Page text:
Online small business lender Kabbage launched a service that allows any business to sign up and sell gift certificates to consumers for future use at their retail locations. Small businesses on the platform can sell gift certificates ranging from $15 to $500. Revenue is then received by the small business within one business day of purchase.
In the instance that you’ve bought a gift voucher but are unable to use it, instead of returning it and asking for a refund, get in touch with the business to see what your options are. Can you exchange it for something else? Can the expiration date be adjusted?
Dealing with an independent business can mean quicker turnaround time, greater flexibility and understanding, and a much more personal touch – you may even know them already! And that counts for a lot.
Today, online shopping knows no bounds. The rise of Amazon Prime and similar same-day shipping options means practically anything can be delivered to your door at an alarmingly fast rate. And as online consumers, we’re loving it.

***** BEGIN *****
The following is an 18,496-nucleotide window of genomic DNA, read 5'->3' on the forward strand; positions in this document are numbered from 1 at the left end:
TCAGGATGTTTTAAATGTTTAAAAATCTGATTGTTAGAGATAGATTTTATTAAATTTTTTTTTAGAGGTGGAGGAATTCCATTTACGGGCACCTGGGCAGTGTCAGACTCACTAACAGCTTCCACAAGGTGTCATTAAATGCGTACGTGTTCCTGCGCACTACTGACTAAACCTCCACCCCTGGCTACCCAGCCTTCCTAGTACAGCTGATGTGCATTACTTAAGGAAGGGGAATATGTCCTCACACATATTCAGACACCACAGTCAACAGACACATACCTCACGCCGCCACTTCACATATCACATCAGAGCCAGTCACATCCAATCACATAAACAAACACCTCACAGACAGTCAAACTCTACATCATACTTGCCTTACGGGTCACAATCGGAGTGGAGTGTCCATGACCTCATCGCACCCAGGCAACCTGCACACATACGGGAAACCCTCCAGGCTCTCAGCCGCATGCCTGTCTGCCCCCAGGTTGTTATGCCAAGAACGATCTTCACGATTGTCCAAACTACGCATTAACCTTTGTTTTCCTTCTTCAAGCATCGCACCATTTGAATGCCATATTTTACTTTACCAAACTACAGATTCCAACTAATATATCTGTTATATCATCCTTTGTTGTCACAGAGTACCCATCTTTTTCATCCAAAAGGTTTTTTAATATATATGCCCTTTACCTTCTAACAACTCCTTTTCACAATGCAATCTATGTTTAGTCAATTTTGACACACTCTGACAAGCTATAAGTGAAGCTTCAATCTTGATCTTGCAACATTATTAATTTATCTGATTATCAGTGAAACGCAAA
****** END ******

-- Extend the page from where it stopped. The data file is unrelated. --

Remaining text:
According to a report by law firm Womble Bond Dickinson, online shopping will account for more than half (53%) of the total retail sales in the next ten years. And based on research by Statista, roughly 93% of UK internet users are expected to do online shopping by 2021, the highest online shopping penetration rate in Europe.
In response to our desire for easy, fast delivery, smaller businesses have adapted – and they deserve our support. From bread to beauty products to beer, all kinds of local firms have diversified to bring their products to your door.